As Nipah virus spread is suspected, government to compensate victims


Bhubaneswar: With the deadly Nipah Virus (NiV) reportedly claiming lives of 12 persons in Kerela, the Odisha government has issued an alert to five medical colleges and 30 District Headquarters Hospitals (DHHs) in the wake of the virus outbreak.

There has not yet been an official statement from Public Health England about travel to Kerala, but the risks to travellers are likely to be extremely low.

The Kerala Health Ministry on Tuesday said the outbreak of Nipah virus is contained now and there was no need for the residents to worry.

"However if travellers wish to be extra conscious, they may avoid Kozhikode, Malappuram, Wayanad, and Kannur districts".

SEE ALSO: Nipah virus: What is this brain-damaging outbreak sweeping India?

The report said that this was the fourth death in the family with Moosa's two sons and sister-in-law dying from the disease.

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Keeping in mind the sacrifice of 28-year-old Lini Puthussery, a nurse at Perambra Taluk hospital, who died after being infected by the virus while treating her patients, Government today made a decision to give a job to her husband and financial assistance of rs 10 lakh each for her two sons- aged five and two. Fruit bats are the natural host of the virus belonging to Pteropodidae family.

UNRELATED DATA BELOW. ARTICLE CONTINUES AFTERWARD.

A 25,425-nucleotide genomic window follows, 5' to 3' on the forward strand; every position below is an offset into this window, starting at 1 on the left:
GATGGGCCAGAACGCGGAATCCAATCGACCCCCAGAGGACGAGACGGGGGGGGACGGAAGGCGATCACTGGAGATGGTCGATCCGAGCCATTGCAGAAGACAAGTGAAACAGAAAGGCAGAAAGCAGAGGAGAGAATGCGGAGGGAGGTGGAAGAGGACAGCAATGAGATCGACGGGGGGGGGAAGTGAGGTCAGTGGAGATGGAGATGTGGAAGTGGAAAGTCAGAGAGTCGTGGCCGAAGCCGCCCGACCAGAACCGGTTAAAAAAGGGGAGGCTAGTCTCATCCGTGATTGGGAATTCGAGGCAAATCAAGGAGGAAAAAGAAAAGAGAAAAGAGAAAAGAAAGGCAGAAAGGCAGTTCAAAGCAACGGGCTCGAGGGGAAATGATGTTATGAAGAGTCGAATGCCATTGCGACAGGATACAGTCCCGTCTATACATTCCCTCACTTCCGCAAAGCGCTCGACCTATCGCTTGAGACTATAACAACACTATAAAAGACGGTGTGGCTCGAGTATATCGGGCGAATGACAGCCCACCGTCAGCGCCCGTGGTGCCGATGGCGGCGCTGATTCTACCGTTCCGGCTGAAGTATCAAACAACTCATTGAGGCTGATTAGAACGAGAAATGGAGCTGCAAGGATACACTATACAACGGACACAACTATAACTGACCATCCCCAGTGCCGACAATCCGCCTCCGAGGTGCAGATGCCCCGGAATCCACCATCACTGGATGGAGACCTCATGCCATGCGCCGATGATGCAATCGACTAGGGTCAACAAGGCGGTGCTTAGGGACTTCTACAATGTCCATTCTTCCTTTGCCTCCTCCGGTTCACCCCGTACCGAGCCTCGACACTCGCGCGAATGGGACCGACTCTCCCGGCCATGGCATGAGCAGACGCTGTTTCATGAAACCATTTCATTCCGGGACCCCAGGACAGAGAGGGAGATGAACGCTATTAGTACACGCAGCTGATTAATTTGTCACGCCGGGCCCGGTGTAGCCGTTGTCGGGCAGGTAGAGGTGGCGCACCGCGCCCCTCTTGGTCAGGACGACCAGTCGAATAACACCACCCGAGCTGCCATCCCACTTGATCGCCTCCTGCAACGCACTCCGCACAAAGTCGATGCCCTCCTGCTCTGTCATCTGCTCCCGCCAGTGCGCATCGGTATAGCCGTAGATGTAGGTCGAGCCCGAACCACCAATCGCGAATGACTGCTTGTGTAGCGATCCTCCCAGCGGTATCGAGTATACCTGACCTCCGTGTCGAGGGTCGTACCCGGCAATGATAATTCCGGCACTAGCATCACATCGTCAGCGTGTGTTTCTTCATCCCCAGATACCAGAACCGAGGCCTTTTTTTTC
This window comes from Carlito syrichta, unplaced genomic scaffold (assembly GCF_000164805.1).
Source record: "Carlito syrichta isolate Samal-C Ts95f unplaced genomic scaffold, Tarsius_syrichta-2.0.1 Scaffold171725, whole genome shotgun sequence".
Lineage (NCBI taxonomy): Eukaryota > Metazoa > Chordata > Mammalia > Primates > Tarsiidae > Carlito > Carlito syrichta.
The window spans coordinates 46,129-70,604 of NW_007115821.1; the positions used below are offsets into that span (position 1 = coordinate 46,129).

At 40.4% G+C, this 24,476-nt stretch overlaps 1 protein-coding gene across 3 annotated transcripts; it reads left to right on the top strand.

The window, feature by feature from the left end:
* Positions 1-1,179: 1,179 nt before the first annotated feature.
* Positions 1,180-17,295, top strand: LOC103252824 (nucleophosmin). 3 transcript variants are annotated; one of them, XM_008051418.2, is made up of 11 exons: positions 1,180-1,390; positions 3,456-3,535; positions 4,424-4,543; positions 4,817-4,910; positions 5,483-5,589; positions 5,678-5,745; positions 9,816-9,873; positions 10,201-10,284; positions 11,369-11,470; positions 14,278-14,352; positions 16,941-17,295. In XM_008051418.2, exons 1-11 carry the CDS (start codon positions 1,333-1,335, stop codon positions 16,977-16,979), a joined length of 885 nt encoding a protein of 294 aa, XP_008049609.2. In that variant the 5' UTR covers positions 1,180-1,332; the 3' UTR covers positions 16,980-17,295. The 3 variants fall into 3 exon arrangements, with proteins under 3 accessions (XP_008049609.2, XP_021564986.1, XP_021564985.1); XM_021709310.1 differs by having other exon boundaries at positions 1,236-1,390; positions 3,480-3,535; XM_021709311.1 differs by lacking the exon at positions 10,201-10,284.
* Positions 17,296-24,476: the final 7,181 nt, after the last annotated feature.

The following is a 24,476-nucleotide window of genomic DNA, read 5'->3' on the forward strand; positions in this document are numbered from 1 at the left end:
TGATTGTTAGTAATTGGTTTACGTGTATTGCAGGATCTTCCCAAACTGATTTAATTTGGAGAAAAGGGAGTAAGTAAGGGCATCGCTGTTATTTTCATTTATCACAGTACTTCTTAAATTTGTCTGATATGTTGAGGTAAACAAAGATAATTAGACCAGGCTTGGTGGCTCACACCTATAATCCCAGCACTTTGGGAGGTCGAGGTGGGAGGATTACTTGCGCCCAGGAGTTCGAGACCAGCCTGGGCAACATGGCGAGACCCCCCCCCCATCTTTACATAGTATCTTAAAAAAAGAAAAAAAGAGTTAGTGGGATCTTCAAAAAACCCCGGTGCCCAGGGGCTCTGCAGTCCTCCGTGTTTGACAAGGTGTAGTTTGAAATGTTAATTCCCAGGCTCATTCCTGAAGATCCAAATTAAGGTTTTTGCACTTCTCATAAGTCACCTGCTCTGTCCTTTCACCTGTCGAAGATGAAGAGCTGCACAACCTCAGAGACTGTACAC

Officers of the health, animal husbandry and forest departments arrived at the school and took samples of the dead bats.

The outbreak of the virus infection, which is a newly emerging zoonosis that causes severe disease in both animals and humans, is suspected to be from an unused well which was infested with bats. There is no confirmation as yet that the virus has spread out of Kerala.

The situation is "under control", with a Central Expert Team continuously reviewing treatment procedures, infection control practices and the availability of personal protective equipment, Sadanandan said.

The All India Institute of Medical Sciences (AIIMS), Bhubaneswar, has already set up an isolated ward to admit patients afflicted with the virus, AIIMS dean, Bikas Bhatia, said. The Nipaj virus infected 18 persons before it was localized and contained. Treatment for the virus, which has a mortality rate of about 70 percent, is supportive care.

There is no vaccine for the Nipah virus, carried by fruit bats and spread through contact with bodily fluids, the World Health Organization (WHO) says.